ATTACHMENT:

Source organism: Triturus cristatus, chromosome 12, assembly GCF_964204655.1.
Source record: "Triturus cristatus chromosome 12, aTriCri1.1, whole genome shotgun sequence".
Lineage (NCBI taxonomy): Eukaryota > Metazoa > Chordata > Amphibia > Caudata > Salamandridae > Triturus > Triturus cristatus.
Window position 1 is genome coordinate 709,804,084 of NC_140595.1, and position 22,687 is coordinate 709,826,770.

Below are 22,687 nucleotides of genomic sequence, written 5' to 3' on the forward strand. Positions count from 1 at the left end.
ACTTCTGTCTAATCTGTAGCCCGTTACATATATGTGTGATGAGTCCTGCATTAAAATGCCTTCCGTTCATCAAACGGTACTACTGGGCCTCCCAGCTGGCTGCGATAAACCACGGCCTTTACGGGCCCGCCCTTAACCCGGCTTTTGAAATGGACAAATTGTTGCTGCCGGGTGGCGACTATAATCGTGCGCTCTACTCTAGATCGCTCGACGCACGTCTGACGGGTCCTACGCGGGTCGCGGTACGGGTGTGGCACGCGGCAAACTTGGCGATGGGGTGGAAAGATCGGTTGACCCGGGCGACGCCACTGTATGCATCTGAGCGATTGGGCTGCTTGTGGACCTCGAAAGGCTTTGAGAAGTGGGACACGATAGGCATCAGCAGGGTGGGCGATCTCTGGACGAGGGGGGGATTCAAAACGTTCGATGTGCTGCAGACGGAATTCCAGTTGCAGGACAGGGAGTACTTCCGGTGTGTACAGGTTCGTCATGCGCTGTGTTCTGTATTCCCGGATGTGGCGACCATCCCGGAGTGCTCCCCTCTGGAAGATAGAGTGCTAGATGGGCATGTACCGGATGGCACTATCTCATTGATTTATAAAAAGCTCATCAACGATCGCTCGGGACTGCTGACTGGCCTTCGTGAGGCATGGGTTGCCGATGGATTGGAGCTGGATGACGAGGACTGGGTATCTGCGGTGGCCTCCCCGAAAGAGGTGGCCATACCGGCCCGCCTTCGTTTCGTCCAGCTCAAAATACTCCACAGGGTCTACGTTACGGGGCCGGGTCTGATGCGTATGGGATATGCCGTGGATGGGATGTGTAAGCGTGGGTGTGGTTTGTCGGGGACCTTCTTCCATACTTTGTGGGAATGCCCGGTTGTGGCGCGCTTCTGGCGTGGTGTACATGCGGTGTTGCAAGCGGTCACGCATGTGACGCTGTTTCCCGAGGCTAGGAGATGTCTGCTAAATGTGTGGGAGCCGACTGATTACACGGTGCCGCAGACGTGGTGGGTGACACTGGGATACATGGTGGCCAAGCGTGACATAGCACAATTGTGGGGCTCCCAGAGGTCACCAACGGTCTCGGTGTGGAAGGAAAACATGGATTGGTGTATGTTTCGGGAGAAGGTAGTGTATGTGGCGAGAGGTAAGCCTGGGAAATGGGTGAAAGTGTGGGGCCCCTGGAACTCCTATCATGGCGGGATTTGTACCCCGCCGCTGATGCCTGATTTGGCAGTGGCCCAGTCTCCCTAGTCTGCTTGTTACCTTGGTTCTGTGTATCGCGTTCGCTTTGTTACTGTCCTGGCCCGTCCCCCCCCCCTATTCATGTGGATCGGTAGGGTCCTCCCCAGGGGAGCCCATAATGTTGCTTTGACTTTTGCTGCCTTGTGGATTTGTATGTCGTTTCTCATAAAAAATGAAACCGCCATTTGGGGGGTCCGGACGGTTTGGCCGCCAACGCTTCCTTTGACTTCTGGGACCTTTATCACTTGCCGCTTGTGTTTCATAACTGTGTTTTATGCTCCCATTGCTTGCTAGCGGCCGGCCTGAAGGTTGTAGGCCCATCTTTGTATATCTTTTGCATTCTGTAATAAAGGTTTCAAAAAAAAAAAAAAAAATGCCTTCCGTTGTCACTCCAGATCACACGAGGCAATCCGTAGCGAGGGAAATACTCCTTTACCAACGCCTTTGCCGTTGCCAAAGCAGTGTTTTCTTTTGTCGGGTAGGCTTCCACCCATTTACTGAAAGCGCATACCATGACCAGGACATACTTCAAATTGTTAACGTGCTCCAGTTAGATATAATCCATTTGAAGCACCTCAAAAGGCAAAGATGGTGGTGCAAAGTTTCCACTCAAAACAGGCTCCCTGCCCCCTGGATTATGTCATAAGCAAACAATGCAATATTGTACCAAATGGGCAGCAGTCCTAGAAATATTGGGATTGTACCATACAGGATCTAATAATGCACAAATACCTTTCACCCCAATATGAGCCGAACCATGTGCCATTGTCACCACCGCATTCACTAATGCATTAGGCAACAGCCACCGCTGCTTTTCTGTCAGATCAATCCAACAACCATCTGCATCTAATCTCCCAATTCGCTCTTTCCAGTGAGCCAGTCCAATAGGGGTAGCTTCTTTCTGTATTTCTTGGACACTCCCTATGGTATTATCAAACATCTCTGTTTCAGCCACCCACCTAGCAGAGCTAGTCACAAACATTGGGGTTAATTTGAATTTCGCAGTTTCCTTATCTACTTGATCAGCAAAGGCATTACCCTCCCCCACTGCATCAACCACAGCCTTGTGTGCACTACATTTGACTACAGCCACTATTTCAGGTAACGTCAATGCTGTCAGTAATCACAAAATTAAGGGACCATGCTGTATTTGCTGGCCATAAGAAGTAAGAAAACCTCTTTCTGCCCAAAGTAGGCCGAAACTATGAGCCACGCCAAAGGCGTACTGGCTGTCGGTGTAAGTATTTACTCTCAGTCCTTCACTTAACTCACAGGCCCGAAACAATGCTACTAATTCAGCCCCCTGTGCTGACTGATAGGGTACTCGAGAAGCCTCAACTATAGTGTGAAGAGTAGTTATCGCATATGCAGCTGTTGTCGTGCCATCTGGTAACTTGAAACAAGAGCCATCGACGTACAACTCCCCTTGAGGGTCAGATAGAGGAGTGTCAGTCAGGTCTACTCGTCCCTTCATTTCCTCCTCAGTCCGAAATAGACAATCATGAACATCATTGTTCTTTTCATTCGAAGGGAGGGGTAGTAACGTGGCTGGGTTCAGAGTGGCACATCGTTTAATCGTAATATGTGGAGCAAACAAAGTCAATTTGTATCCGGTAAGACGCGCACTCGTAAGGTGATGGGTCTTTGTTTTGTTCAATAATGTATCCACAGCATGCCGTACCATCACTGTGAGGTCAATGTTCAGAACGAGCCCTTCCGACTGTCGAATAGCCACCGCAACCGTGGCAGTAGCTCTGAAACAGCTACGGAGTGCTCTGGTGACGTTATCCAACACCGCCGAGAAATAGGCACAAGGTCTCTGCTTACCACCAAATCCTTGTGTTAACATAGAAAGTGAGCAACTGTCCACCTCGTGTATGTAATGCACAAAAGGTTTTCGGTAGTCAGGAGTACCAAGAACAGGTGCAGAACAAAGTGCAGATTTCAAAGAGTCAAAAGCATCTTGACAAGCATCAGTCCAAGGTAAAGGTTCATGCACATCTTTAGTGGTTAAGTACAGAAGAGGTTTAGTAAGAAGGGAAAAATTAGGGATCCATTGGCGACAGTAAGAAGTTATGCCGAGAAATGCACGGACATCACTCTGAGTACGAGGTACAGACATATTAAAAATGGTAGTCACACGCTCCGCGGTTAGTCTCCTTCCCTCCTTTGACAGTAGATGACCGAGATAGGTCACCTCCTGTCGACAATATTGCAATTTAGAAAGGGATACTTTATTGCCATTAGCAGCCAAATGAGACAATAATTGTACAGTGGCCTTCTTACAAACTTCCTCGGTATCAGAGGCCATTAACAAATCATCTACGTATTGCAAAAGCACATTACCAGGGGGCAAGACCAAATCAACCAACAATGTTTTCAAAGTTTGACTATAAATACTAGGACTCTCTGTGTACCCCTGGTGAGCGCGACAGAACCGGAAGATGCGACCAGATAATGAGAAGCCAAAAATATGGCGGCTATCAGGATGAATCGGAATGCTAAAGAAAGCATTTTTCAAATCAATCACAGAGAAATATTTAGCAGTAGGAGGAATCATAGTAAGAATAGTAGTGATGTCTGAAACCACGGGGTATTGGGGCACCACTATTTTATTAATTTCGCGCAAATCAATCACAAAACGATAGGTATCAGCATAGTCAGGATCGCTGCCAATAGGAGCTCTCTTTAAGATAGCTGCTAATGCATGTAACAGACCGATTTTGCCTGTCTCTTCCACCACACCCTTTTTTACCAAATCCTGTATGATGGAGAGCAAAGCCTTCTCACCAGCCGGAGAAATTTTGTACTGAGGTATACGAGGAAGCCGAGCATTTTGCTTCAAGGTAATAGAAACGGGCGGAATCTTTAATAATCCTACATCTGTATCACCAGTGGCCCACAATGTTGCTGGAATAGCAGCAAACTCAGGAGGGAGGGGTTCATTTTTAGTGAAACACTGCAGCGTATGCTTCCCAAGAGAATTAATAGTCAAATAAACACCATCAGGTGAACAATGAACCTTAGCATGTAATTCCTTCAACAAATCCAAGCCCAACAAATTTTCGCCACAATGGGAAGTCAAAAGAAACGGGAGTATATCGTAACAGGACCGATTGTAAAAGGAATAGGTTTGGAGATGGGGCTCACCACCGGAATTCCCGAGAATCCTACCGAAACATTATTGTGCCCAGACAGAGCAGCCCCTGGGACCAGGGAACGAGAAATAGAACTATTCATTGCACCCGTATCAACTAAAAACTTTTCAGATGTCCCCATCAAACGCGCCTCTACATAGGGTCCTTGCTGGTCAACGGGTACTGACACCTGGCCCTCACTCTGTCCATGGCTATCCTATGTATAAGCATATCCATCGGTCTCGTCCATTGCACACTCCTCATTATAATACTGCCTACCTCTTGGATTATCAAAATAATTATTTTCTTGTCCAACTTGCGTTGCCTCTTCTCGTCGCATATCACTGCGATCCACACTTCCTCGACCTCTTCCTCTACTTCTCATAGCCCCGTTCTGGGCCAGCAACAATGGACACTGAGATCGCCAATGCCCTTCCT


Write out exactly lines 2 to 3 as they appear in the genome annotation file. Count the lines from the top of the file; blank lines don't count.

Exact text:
Source record: "Triturus cristatus chromosome 12, aTriCri1.1, whole genome shotgun sequence".
Lineage (NCBI taxonomy): Eukaryota > Metazoa > Chordata > Amphibia > Caudata > Salamandridae > Triturus > Triturus cristatus.